images courtesy of NASA’s Goddard Space Flight Center/Jeremy Schnittman unless stated otherwise
The visualization, created by Jeremy Schnittman using a custom software at NASA‘s Goddard Space Flight Center, simulates the appearance of a black hole where infalling matter has collected into a thin, hot structure called an accretion disk. the black hole’s extreme gravity skews light emitted by different regions of the disk, producing the misshapen appearance. Magnetic fields wind and twist through the churning gas causing bright knots to constantly form and dissipate. nearest the black hole, the gas orbits at close to the speed of light, while the outer portions spin a bit more slowly. this difference stretches and shears the bright knots, producing light and dark lanes in the disk.
image courtesy of EHT
This so-called ‘photon ring’ is composed of multiple rings, which grow progressively fainter and thinner, from light that has circled the black hole two, three, or even more times before escaping to reach our eyes. a cosmic phenomenon known as the ‘doppler’ effect produces a change in frequency in the wavelength of the light, increasing the level of brightness for light moving in such a way, and the opposite is true as it moves away from us.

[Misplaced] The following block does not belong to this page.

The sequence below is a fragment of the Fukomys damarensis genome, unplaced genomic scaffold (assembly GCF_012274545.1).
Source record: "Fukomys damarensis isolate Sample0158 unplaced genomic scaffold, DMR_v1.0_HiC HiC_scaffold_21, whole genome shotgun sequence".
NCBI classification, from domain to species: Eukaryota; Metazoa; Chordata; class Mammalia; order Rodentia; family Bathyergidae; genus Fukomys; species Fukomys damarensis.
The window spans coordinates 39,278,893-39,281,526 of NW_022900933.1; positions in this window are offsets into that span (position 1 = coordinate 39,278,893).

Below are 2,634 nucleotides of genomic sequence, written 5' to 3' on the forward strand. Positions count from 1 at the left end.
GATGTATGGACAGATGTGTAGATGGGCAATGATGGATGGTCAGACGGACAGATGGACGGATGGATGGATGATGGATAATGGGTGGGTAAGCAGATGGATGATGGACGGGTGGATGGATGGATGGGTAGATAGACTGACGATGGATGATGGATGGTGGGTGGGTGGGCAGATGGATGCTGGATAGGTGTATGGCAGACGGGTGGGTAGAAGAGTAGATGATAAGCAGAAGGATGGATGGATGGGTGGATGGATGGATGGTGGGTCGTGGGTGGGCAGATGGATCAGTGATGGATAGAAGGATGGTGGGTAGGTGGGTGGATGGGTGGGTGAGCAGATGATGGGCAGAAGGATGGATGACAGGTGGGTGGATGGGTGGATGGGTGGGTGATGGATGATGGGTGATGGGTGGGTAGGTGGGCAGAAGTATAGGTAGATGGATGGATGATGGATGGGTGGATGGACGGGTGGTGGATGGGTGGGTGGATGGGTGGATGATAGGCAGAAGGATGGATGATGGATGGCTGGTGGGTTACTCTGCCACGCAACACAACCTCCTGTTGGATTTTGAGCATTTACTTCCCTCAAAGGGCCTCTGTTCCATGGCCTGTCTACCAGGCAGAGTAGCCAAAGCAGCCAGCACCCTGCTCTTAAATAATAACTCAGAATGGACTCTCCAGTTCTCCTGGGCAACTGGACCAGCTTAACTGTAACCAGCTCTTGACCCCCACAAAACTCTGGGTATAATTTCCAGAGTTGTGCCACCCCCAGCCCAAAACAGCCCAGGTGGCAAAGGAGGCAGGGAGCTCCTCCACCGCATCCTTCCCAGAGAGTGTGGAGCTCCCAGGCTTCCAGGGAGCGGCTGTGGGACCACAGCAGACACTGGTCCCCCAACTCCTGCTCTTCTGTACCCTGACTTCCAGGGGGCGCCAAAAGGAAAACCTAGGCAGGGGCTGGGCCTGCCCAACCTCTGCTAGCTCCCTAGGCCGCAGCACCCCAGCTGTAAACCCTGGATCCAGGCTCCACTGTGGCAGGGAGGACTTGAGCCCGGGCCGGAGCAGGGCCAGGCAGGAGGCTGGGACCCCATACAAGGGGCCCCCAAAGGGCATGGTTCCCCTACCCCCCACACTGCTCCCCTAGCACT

‘Simulations and movies like these really help us visualize what Einstein meant when he said that gravity warps the fabric of space and time,’ explains Jeremy Schnittman, who generated these gorgeous images using custom software at NASA’s Goddard Space Flight Center in Greenbelt, Maryland. ‘until very recently, these visualizations were limited to our imagination and computer programs. I never thought that it would be possible to see a real black hole.’